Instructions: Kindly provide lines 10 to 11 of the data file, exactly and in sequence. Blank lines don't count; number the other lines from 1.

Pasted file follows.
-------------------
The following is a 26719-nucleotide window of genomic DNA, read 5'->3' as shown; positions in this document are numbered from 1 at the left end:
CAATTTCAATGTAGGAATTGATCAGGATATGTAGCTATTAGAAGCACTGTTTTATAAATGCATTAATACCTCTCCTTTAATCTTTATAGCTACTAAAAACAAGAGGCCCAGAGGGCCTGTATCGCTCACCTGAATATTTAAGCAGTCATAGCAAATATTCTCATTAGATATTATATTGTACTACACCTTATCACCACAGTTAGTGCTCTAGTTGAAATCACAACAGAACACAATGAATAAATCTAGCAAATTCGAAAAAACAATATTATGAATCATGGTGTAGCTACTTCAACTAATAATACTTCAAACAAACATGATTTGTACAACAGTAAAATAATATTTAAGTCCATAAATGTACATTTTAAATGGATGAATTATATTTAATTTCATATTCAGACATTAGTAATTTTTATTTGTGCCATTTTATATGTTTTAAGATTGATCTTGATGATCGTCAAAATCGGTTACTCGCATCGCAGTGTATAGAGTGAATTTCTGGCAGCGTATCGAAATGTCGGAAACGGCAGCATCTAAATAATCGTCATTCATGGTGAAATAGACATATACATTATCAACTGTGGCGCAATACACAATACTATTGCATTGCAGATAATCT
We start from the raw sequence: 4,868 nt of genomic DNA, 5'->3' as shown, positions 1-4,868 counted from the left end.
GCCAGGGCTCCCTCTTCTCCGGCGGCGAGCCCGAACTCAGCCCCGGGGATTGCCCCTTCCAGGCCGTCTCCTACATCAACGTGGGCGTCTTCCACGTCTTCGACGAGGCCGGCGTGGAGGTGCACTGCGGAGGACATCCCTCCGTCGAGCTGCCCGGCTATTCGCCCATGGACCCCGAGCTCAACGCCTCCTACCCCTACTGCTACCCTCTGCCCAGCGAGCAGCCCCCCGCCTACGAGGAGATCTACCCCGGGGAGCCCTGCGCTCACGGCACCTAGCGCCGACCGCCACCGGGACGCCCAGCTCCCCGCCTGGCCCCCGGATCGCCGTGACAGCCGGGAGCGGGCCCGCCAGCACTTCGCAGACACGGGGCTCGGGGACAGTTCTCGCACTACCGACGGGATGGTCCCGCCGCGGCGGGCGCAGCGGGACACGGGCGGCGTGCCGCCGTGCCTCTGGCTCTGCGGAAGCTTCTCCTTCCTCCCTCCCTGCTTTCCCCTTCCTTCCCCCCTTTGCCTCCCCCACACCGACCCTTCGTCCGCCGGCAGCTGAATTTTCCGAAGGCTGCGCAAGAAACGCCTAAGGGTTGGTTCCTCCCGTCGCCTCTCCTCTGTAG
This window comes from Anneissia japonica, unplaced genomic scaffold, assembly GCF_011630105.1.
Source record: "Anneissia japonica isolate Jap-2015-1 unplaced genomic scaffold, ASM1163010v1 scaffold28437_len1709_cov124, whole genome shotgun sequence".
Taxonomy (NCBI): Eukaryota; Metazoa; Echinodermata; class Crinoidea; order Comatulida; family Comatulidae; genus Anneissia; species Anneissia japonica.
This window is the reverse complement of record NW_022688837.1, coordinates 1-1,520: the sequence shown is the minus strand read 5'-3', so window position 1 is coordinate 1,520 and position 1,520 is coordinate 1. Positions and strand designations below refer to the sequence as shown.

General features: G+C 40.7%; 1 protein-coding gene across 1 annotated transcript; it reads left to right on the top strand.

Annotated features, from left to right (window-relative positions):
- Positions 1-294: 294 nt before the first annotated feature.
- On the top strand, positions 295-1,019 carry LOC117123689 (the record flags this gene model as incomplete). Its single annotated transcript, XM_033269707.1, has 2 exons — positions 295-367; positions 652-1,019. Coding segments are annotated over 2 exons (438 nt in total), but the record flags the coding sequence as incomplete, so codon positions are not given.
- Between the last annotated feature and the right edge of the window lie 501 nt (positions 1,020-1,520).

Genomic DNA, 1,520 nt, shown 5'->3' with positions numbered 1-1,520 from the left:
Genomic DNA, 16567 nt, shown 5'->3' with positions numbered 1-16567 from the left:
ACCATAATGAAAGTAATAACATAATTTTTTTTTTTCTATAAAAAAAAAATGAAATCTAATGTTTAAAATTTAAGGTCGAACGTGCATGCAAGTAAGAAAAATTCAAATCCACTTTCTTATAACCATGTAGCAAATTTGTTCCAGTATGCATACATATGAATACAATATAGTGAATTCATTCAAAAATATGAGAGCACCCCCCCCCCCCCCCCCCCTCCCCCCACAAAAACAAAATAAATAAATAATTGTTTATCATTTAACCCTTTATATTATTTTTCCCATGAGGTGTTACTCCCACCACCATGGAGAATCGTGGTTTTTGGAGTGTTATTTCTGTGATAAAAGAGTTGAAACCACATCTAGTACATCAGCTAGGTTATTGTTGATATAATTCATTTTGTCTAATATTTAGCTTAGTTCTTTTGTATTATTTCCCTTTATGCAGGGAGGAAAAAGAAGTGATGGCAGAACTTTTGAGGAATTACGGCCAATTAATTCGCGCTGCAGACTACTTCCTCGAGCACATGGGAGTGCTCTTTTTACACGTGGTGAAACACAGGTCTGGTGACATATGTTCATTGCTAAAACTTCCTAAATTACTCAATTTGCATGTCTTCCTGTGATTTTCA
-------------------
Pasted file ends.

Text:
Annotated features, from left to right (window-relative positions):
- Positions 1-294: 294 nt before the first annotated feature.